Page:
People outside the diamond trade often misunderstand the relationship between diamonds and color. Many people think of diamonds as colorless. In reality, truly colorless diamonds are quite rare. Most diamonds used in jewelry are nearly colorless with yellow or brown tints—most often light yellow.
Diamonds come in many colors other than yellow and brown. Some of the most rare colors are red, purple, and green. With colored diamonds, more color usually means higher value, so the brightest, purest colors are the most desirable.
As you’ll learn later, size makes a difference in a diamond’s color—the bigger the diamond, the more obvious its color. The differences in color can be subtle, but they can cause dramatic variations in price.
Normal Color Range
The diamonds that range from colorless to light yellow and brown fall within the normal color range. Within the normal color range, colorless diamonds are the most rare, so they’re the most valuable. They set the standard for grading and pricing other diamonds in the normal color range.
Subtle differences in color can dramatically affect the value of a diamond. Two diamonds of the same clarity, weight, and cut can differ in value based on color alone. Even the slightest hint of color can make a dramatic difference in value.
The Color Grading Scale
The color grading scale was developed by Richard T. Liddicoat at GIA in the 1950s. It describes the normal color range from D (colorless) to Z (light yellow or brown). Today, the GIA Color Scale is the most widely used diamond color- grading system in the world, and the normal color range of diamonds is often called the “D-to-Z scale.”
The letters in the D-to-Z scale don’t describe actual colors, or hues. Each letter actually represents a range of color that’s based on a combination of tone—darkness or lightness—and saturation—intensity. The combination is called depth of color, and it’s a measure of how noticeable a color is. Diamonds can differ slightly in their depth of color, but still be assigned the same color grade.
Color is easier to see in larger stones than in smaller ones. In weights under 0.25 ct., only trained graders can distinguish between diamonds in the D-to- F range—and then only if the stones are not in a setting.
When mounted, G, H, and I diamonds might look colorless face-up. That’s why most gemological laboratories don’t grade mounted stones. Part of the difficulty in color-grading mounted diamonds is that the mounting affects the apparent color by covering part of the stone.
Another factor that affects a diamond’s apparent color is the color of the mounting itself. Yellow gold makes slight amounts of yellow or brown less obvious, while white metal mountings make the color in yellow or brown stones more apparent. On the other hand, white metals enhance the appear- ance of colorless stones.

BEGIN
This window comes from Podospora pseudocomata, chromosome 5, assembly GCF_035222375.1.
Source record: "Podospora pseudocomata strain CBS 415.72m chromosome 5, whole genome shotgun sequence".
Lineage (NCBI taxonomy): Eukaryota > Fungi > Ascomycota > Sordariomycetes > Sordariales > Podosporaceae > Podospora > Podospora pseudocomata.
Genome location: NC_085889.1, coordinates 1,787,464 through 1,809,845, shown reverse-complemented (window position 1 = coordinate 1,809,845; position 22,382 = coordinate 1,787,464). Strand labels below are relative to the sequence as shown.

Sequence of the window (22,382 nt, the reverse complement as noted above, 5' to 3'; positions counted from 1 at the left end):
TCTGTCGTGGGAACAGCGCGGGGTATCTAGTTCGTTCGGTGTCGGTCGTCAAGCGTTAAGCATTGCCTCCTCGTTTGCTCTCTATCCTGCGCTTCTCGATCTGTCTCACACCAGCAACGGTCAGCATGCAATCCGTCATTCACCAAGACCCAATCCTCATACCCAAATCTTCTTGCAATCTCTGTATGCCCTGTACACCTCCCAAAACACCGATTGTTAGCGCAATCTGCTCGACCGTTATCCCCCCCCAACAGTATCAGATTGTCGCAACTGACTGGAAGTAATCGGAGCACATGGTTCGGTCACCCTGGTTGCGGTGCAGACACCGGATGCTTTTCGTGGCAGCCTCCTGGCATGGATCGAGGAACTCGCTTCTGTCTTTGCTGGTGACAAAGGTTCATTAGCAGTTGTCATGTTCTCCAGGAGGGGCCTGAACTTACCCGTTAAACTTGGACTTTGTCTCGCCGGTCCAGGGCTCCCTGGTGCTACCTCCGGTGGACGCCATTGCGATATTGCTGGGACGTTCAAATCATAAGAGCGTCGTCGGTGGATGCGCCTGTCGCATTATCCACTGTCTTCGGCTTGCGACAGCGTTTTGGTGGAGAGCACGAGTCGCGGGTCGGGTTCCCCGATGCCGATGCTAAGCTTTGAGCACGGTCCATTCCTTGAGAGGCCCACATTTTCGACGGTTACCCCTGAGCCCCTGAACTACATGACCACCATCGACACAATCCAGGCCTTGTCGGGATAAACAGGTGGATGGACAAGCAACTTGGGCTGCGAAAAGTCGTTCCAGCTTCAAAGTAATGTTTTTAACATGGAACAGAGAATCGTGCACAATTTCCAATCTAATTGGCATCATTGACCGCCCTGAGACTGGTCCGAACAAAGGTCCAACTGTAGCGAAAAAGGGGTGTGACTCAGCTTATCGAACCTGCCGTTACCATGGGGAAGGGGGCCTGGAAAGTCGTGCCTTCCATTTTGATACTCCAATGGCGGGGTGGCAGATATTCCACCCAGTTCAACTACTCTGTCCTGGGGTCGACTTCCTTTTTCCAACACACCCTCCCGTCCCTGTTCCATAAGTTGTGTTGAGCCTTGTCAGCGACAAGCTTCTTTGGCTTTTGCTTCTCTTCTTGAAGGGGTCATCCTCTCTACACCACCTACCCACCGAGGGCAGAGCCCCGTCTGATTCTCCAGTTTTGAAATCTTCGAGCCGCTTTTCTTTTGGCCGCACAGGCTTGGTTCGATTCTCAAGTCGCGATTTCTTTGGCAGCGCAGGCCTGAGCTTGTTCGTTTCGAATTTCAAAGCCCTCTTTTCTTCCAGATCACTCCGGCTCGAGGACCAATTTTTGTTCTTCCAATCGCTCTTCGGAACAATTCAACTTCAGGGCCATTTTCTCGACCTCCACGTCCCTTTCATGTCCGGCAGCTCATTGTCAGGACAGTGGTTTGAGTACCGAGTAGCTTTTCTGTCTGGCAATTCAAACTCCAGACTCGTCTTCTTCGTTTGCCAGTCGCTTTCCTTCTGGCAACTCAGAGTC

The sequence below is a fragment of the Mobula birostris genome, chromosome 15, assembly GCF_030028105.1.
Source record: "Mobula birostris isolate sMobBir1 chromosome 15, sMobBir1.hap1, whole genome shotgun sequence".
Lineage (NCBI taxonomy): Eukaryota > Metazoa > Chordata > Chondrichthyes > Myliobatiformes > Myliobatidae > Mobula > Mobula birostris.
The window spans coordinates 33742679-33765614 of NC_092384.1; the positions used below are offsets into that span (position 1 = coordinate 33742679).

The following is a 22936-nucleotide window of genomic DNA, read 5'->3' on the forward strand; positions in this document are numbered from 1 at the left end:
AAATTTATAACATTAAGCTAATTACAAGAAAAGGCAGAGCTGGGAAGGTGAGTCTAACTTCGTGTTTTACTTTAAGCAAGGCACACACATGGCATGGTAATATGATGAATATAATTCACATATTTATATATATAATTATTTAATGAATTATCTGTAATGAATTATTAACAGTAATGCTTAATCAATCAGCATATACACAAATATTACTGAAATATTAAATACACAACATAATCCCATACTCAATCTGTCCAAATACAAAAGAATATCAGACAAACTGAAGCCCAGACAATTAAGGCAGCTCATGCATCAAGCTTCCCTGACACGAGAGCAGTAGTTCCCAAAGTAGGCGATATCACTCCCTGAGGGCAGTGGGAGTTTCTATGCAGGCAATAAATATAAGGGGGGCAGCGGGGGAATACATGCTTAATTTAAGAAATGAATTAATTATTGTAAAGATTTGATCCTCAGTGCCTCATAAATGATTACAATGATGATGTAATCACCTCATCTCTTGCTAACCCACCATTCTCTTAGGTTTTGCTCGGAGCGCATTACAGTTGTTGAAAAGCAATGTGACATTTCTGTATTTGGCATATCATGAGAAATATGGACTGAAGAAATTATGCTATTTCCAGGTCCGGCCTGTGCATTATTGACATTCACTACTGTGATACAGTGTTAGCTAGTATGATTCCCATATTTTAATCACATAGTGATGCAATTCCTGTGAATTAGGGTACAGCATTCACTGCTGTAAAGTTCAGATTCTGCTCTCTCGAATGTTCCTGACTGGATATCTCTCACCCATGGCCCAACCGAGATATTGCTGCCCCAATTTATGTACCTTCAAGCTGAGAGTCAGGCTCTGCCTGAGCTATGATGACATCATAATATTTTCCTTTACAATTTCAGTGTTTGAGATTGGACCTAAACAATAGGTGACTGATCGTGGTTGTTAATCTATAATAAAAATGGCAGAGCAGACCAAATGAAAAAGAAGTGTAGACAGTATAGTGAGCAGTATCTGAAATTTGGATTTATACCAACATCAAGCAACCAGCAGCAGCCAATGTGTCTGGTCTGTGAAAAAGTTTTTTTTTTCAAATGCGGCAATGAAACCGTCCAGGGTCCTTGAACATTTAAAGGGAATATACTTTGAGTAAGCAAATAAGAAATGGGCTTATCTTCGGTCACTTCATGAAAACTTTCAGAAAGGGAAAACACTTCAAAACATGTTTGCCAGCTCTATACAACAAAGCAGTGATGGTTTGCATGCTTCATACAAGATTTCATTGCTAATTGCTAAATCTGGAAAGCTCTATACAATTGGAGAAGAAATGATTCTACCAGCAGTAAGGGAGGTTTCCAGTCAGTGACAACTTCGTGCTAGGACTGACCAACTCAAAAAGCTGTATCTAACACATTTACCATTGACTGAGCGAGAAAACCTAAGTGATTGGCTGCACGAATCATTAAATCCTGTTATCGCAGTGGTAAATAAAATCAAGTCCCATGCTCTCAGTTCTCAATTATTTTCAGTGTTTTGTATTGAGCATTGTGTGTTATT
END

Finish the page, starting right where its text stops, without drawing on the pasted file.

Face-up and set in yellow gold, J, K, and L diamonds that weigh less than 0.50 ct. look nearly colorless to the untrained eye. The color is easy to see in larger diamonds or when the setting is white metal. Beyond M, most consumers can see color pretty easily. As the grade gets closer to Z, the color is obvious even in small diamonds.
Diamonds are color graded under controlled conditions by comparing them to round brilliant diamonds of known color, called masterstones. Each masterstone represents the least amount of color in its color range. Consistent color grading depends on:
• The masterstones
• The environment
• The grader
Because each color grade represents a range, stones that fall on the borderline between two color grades can be challenging. When this happens, the grader has to make a judgment.
Naturally colored diamonds outside the normal color range are called fancy-colored diamonds. You also might hear them called “fancies.”
Diamonds in the D-to-Z range usually decrease in value as the color becomes more obvious. Just the opposite happens with fancy-colored diamonds—value usually increases as the color deepens.
Fancy Color Diamonds
Fancy-colored diamonds come in almost any color you can imagine. Red, green, purple, and orange are generally the most rare, followed by pink and blue. Yellows and browns are the most common fancy colors.
Many fancy colors, however, are not strong and pure. They’re often blended with other colors and muted by grayishness or brownishness. Large, vivid fancy-colored diamonds are extremely rare. They’re also very valuable.
Because fancy-colored diamonds come in so many different hues, there are far too many variations to make a complete set of masterstones possible. So when diamond graders grade fancy-colored diamonds, they use a combination of comparison stones and printed standard color references. These tools help them identify the color of the diamond as a whole, or its characteristic color.
After deciding on the diamond’s characteristic color, the grader assigns a color grade. The grade consists of the characteristic color modified by one of these fancy grade terms:
• Very Light
• Fancy Light [color]
• Fancy Intense
• Fancy Vivid
• Fancy Dark
• Fancy Deep
The first three grades (Faint, Very Light, and Light) apply to all colors except yellow. A stone that shows a natural yellow color stronger than the Z master would be called “Fancy Light yellow.”
Descriptive terms are different for natural black and opalescent white diamonds, which are described simply as “fancy black” and “fancy white” to avoid redundant expressions like “dark black” and “light white.”
If you have any questions about color or any other aspects of a diamond, ask our diamond experts here at Moti Kashi Diamonds and they will answer all of your questions.